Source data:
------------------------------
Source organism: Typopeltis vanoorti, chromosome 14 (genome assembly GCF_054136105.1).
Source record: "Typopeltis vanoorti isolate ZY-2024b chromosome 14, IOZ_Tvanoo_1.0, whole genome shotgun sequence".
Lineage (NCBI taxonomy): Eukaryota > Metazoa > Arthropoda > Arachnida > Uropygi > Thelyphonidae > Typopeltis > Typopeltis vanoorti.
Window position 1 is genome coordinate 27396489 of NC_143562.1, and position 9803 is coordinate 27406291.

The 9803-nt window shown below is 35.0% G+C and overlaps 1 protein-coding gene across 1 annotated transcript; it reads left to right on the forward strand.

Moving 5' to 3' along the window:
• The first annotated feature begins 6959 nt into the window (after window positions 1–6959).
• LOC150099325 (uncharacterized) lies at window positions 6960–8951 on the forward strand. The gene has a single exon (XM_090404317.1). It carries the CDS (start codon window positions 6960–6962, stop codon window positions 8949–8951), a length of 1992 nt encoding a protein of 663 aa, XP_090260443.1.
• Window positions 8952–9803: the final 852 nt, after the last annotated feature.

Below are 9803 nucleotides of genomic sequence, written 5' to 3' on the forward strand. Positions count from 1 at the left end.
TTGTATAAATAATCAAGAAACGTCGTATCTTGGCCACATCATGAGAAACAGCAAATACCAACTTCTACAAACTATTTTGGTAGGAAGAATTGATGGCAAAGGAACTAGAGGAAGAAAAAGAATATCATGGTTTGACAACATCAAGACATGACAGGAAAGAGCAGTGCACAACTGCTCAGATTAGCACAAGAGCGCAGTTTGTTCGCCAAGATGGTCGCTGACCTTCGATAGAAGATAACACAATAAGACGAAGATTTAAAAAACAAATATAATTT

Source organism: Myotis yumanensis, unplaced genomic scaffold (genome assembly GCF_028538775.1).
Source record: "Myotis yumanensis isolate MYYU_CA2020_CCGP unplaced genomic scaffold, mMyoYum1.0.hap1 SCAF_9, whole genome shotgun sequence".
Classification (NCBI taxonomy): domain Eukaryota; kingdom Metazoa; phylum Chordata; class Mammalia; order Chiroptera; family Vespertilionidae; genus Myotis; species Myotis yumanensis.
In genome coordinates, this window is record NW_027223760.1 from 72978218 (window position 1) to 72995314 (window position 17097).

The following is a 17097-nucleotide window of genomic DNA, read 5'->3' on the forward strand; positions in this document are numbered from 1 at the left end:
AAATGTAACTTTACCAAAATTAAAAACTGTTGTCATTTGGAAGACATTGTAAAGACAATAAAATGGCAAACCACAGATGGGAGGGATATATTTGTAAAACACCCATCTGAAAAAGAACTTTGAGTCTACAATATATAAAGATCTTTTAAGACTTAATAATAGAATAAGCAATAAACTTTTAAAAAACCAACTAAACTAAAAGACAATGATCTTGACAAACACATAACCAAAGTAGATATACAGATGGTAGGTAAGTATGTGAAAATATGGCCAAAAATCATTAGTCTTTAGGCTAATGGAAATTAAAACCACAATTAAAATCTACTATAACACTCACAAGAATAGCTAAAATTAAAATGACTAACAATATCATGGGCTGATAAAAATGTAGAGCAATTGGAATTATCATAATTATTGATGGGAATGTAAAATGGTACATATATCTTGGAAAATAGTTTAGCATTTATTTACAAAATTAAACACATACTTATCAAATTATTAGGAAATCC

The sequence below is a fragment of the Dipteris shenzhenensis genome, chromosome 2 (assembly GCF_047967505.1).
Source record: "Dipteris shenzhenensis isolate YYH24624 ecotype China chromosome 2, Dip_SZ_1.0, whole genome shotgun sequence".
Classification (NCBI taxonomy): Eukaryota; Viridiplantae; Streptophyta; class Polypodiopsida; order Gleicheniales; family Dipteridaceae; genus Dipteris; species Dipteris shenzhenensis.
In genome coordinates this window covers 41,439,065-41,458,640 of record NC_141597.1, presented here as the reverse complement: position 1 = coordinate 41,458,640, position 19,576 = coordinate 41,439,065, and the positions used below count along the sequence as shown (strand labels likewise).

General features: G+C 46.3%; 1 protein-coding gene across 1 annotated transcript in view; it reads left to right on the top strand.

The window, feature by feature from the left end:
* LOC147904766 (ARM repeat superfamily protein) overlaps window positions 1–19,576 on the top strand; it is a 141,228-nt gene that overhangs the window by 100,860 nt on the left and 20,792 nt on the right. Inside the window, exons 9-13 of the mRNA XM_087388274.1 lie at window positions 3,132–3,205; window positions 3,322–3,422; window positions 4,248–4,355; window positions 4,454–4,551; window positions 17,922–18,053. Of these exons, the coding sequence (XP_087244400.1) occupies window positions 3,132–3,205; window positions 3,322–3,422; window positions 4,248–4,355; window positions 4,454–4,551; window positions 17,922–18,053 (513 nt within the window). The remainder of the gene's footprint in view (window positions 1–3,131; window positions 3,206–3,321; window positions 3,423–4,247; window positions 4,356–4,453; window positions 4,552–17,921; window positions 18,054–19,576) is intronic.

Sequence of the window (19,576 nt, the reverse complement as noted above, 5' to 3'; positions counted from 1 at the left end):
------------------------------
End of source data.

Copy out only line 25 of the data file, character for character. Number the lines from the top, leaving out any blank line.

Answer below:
Sequence of the window (19,576 nt, the reverse complement as noted above, 5' to 3'; positions counted from 1 at the left end):